“What are publishers getting wrong, and what have they mismanaged during this time?” Nawotka then asked his panelists. Hannah Oliver Depp, owner of Loyalty Bookstores in Washington DC, quickly replied: “Pitching everyone the same.” She pointed out that “there is not one YA reader, one mystery reader, or one type of bookstore.”
Uli Beutter Cohen, the creator and editor of Subway Book Review, added: “Publishing should follow the fashion industry with trend forecasters observing human behavior.” She argued that this would serve the audience rather than making the audience conform to the industry.
For Andy Hunter, CEO of Bookshop.org, one of the current challenges is that “[publishers] are not thinking about the overall community effect.” Much of the marketing dollars are going to Amazon Marketing Services, Facebook, and Twitter. He argued that marketing direct to consumers will kill the conversation only made possible by local bookstores, because bookstores recommend books and can most effectively spread literacy through a community.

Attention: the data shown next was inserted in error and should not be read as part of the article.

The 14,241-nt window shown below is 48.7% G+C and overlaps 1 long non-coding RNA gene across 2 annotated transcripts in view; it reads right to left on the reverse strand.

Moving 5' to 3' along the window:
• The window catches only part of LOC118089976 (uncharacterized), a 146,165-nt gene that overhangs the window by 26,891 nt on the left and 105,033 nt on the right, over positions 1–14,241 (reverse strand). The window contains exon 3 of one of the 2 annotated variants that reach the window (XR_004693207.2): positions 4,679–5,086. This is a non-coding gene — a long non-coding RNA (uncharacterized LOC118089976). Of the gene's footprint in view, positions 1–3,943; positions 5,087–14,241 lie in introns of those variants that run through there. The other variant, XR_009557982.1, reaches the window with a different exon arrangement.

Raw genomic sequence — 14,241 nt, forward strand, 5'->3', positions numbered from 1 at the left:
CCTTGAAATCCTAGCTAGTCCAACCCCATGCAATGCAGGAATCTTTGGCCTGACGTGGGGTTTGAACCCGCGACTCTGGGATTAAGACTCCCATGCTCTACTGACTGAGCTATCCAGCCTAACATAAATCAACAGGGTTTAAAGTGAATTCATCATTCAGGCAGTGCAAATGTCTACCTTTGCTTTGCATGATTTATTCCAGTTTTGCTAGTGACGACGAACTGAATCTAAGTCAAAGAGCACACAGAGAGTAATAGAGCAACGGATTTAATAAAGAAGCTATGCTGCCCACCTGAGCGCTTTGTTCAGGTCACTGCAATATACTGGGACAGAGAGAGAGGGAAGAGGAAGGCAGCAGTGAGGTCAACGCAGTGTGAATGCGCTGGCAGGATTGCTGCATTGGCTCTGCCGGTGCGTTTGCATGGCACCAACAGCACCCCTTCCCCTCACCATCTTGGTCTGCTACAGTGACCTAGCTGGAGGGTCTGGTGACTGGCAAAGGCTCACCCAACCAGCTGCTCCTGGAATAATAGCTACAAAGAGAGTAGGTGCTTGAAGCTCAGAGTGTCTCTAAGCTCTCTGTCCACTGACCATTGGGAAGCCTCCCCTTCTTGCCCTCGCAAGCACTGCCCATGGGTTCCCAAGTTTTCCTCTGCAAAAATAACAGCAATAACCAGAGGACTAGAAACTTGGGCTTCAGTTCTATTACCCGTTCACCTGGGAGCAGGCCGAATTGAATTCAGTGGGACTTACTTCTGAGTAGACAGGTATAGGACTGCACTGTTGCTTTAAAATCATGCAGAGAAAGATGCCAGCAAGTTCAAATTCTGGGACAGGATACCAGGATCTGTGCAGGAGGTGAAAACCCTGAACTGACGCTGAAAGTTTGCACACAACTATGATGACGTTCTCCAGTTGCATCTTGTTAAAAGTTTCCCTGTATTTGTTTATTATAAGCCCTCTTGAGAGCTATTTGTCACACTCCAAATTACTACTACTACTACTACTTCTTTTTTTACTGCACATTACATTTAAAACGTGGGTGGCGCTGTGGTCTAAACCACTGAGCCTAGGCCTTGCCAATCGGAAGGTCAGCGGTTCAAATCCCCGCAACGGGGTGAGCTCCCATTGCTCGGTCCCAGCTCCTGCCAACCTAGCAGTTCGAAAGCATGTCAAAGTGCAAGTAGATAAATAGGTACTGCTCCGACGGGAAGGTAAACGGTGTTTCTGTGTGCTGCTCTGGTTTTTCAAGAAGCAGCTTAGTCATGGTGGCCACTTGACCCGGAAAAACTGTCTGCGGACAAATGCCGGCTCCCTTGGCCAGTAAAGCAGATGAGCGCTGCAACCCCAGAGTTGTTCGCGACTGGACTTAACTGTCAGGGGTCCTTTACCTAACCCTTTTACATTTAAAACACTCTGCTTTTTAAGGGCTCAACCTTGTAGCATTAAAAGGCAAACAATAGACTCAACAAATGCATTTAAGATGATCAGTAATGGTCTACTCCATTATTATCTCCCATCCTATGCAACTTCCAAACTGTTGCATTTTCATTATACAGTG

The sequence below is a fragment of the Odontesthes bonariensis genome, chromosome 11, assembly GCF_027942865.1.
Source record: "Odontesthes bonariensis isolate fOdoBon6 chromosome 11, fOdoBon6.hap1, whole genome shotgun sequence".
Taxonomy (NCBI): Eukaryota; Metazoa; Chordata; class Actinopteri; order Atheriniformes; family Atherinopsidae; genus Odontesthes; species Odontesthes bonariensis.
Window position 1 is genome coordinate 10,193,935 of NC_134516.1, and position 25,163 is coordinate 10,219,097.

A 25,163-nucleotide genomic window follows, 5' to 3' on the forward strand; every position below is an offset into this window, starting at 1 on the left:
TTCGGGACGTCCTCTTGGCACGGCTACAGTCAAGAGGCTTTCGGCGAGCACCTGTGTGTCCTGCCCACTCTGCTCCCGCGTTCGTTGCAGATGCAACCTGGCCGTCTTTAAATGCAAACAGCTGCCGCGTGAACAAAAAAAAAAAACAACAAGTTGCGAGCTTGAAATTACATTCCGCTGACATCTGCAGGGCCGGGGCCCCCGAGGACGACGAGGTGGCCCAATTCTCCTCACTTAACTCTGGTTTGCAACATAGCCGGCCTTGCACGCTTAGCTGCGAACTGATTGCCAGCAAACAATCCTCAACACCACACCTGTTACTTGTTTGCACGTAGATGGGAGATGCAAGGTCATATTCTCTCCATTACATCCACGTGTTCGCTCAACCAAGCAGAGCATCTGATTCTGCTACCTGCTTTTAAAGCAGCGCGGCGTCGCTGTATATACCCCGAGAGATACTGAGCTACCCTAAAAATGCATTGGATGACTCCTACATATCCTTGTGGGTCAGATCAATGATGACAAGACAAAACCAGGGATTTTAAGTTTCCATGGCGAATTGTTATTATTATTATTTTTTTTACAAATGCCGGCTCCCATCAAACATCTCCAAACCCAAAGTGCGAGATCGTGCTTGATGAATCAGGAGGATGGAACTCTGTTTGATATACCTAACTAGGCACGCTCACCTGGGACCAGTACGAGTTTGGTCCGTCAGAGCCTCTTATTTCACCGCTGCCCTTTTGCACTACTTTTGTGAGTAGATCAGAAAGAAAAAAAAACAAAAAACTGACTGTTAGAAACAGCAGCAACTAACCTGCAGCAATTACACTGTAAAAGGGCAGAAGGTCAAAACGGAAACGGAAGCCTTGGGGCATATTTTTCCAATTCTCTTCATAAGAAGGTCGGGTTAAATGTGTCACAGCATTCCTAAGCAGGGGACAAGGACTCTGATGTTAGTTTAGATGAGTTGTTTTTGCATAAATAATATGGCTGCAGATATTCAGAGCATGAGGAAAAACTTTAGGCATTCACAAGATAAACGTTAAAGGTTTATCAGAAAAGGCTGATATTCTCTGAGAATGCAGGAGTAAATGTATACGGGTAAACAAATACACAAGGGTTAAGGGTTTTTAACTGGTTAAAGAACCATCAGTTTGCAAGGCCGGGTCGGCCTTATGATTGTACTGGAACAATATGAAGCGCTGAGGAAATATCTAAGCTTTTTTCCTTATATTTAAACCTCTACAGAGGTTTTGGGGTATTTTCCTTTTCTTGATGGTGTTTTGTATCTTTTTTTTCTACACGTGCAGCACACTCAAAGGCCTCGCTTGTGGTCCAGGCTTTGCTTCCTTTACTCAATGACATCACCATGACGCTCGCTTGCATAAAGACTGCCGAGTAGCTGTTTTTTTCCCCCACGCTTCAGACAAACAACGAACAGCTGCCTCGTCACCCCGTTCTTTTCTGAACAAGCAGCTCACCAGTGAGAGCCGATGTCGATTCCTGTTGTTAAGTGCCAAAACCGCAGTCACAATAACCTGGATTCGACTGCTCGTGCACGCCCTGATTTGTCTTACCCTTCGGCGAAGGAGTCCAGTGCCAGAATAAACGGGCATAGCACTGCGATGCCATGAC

Jackie De Leo, Vice President and General Merchandising Manager of Barnes and Noble’s 600 stores, noted that bestsellers often differ store to store. To ensure that inventory never runs out for popular books, the company is now instituting a program for 130 local booksellers to report books that are popular in their locations. Pointing out the importance of backlisted titles, she mentioned the new emphasis on “selling curated backlists on front tables.”
The conference closed with a case study on the making of a bestseller: Mexican Gothic by Silvia Moreno-Garcia published by the Del Rey Imprint at Penguin Random House. Del Rey’s Editorial Director Tricia Narwani knew the potential of the book early on: “I knew we could translate the language of the Gothic novel into something more contemporary and that this book had wide appeal.”